Due to the heavy rain we've been having these last few days the river is in spate again and here it is using both old and new channels.
Back to the Usk platform, and another mix from Maxie our friendly mixer.
At last the brick laying is coming off the ground and when stepping back you can actually see that a brick wall is rising here. It also means the lads don't have to lean over so much anymore, that was painful on the back all day.
PWay at Greet tunnel.
Carrying on from Saturday, a sizeable gang, well bolstered by slices of Swiss roll, assembled by the southern portal of Greet tunnel.
|Inspecting the job at hand for the day.|
These pictures are by Bob, to whom our grateful thanks, as we can't be in two places at once.
From the blue smoke being emitted by the impact wrench you can see that chair screws are being removed here so that new ferrules can be fitted.
Just this side of the team are two new sleepers fitted on Saturday - that's a different job, just as important, on the same stretch.
With the low winter sun, this job was in the shade.
In the distance is the second half of the team, which is putting new sleepers into the gaps left by the rotten ones being drawn out by Stevie in the JCB.
Paul on the left is holding the ferrule extraction tool, the one that doesn't work very well. It has a conical screw thread on the end, but it isn't very good at grabbing the old, wooden ferrule, probably due to wear on the thread.
All in all they replaced and packed a respectable 32 sleepers, which is really good going.
A bit of heritage
Behind the scenes work continues with manufacturing and sourcing the interesting paraphenalia that make a station a Great Western one. Some of what we need comes up at auction, so we watch those and strike when something interesting comes up.
Other things are unlikely to come up in the form that we need them, or never come up, so we make replicas.
One of the items that we need to make are the WAY OUT signs. At the time of writing neither can be fitted as they hang under the canopy extensions at the bottom of the steps, but we need to get ready.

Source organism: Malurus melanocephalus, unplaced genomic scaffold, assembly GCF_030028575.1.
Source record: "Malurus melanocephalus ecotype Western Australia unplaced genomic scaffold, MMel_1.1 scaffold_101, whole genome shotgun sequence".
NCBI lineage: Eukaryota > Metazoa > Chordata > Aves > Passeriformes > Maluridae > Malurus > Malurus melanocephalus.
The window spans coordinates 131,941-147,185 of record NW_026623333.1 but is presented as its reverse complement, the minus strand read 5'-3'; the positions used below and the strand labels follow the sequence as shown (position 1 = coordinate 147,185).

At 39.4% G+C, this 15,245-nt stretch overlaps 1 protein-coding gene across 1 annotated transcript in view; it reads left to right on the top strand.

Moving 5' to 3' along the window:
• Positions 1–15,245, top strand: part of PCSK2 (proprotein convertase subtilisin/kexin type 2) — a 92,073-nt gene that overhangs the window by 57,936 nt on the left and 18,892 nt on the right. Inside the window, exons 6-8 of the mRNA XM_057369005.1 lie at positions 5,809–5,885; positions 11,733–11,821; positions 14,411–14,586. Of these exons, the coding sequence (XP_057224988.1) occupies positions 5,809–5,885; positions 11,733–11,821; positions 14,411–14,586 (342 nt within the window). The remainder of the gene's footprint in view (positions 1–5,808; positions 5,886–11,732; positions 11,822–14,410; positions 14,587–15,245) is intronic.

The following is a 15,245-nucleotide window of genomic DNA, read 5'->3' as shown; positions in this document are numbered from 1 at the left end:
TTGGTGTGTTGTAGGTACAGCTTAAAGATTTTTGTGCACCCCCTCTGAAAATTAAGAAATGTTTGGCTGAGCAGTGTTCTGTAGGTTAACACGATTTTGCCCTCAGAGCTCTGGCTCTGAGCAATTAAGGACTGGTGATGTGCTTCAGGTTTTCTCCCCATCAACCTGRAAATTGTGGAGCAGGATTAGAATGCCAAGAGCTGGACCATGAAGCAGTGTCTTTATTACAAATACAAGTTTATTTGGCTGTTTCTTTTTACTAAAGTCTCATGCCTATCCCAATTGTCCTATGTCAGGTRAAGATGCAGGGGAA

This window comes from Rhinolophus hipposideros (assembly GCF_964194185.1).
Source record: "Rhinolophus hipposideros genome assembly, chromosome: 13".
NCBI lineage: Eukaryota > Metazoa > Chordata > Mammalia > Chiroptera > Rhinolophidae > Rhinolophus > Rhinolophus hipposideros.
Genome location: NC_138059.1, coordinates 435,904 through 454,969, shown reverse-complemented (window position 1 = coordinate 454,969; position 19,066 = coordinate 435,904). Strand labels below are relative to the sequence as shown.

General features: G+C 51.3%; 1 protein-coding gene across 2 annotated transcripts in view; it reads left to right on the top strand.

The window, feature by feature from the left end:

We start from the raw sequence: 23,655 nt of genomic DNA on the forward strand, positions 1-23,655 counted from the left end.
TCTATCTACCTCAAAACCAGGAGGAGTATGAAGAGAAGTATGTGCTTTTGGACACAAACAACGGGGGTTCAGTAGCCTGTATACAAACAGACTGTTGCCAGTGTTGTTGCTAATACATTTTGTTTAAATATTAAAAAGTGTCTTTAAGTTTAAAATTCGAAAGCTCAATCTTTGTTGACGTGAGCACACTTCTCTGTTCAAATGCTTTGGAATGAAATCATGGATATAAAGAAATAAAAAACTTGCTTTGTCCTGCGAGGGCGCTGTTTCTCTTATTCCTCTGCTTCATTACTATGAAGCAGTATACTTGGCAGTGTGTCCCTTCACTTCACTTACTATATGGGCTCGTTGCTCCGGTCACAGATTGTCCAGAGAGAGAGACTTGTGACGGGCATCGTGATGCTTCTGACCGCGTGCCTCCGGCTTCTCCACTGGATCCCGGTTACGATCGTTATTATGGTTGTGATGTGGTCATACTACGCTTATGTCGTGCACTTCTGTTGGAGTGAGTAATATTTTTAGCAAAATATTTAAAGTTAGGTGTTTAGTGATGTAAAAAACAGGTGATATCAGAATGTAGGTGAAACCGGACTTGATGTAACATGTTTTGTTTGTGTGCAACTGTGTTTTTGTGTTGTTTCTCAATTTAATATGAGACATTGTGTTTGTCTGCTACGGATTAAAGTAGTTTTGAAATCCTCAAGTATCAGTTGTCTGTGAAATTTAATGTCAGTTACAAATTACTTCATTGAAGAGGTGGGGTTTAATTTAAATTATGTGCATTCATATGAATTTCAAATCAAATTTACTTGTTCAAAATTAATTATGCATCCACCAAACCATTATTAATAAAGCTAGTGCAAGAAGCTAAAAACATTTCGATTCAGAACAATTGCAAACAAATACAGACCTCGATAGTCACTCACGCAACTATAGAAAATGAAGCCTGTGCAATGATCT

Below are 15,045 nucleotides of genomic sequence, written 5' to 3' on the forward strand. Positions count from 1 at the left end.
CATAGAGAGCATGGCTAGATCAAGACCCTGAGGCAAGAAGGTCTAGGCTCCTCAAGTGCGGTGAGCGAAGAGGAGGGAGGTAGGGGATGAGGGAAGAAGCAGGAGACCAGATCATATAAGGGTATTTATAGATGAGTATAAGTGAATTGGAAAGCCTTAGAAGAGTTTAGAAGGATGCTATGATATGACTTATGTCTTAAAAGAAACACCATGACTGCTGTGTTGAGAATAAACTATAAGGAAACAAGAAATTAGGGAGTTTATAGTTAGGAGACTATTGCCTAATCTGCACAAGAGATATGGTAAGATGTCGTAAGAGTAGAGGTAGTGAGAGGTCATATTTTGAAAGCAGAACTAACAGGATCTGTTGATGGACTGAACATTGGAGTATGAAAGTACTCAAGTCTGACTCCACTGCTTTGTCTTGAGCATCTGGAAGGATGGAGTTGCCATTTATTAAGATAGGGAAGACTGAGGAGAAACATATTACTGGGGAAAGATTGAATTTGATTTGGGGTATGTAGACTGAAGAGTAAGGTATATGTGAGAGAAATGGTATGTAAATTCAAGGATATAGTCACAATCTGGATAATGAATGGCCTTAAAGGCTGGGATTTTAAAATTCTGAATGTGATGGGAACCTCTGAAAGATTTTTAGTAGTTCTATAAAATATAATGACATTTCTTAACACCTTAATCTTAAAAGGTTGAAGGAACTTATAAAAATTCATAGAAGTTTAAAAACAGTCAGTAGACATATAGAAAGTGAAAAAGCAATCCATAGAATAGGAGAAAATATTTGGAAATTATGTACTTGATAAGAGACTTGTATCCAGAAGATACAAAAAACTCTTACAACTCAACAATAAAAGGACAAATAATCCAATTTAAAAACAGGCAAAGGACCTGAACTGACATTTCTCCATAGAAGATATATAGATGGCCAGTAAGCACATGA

Here is what they looked like:
At the moment in a small workshop near the station we are making poster boards and the two hanging signs for the exits. Having bought one or two original V boards (for over the doorways) and one original WAY OUT sing (but without the necessary pointing hand) we can see that two types of moulding were used around the edges:
Boards like WAY OUT could be seen from both directions and were suspended from a truss. They had a double sided moulding, like the one on the left.
Having shown them a sample from a board found at auction, we went to a lovely little company in Brownhills (north of Birmingham, with an enormous miner in the middle of a roundabout) and they made us these mouldings in tulip wood. It comes out really great.
So in the picture above we have a work in progress for the longer board on the left, in the original Broadway picture. This one will be double sided, and hence (if you are still with us) it will need two pointing hands, one pointing left, and the other one right.
The letters are from our private collection, sent to a small foundry that reproduced them in Aluminium. The pointing hand is from a 'brass rubbing' obtained from a friendly neighbouring railway - we all help each other.